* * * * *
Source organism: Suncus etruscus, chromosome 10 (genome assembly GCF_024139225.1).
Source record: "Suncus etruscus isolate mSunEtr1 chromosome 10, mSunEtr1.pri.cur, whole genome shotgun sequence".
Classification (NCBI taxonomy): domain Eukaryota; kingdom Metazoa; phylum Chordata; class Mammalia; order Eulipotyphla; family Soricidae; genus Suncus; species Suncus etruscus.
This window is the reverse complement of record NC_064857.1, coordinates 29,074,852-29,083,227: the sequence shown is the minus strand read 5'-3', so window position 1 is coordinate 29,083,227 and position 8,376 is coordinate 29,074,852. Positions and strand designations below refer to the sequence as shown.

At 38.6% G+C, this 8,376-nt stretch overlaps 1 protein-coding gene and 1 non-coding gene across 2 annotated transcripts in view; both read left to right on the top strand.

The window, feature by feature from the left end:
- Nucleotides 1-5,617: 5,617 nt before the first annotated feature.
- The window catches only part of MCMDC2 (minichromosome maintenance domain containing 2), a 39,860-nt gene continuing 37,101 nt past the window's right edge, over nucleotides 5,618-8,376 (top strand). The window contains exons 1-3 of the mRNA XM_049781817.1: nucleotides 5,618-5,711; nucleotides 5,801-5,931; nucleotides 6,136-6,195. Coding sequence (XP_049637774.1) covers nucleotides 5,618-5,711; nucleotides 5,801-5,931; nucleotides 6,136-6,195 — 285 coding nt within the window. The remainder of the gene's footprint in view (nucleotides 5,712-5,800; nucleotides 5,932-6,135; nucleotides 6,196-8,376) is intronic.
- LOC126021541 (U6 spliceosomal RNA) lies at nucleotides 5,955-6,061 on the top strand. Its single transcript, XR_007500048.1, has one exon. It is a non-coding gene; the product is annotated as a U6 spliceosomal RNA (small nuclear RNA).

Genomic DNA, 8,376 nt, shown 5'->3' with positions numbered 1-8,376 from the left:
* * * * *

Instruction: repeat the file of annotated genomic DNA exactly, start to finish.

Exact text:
Source organism: Suncus etruscus, chromosome 10 (genome assembly GCF_024139225.1).
Source record: "Suncus etruscus isolate mSunEtr1 chromosome 10, mSunEtr1.pri.cur, whole genome shotgun sequence".
Classification (NCBI taxonomy): domain Eukaryota; kingdom Metazoa; phylum Chordata; class Mammalia; order Eulipotyphla; family Soricidae; genus Suncus; species Suncus etruscus.
This window is the reverse complement of record NC_064857.1, coordinates 29,074,852-29,083,227: the sequence shown is the minus strand read 5'-3', so window position 1 is coordinate 29,083,227 and position 8,376 is coordinate 29,074,852. Positions and strand designations below refer to the sequence as shown.

At 38.6% G+C, this 8,376-nt stretch overlaps 1 protein-coding gene and 1 non-coding gene across 2 annotated transcripts in view; both read left to right on the top strand.

The window, feature by feature from the left end:
- Nucleotides 1-5,617: 5,617 nt before the first annotated feature.
- The window catches only part of MCMDC2 (minichromosome maintenance domain containing 2), a 39,860-nt gene continuing 37,101 nt past the window's right edge, over nucleotides 5,618-8,376 (top strand). The window contains exons 1-3 of the mRNA XM_049781817.1: nucleotides 5,618-5,711; nucleotides 5,801-5,931; nucleotides 6,136-6,195. Coding sequence (XP_049637774.1) covers nucleotides 5,618-5,711; nucleotides 5,801-5,931; nucleotides 6,136-6,195 — 285 coding nt within the window. The remainder of the gene's footprint in view (nucleotides 5,712-5,800; nucleotides 5,932-6,135; nucleotides 6,196-8,376) is intronic.
- LOC126021541 (U6 spliceosomal RNA) lies at nucleotides 5,955-6,061 on the top strand. Its single transcript, XR_007500048.1, has one exon. It is a non-coding gene; the product is annotated as a U6 spliceosomal RNA (small nuclear RNA).

Genomic DNA, 8,376 nt, shown 5'->3' with positions numbered 1-8,376 from the left: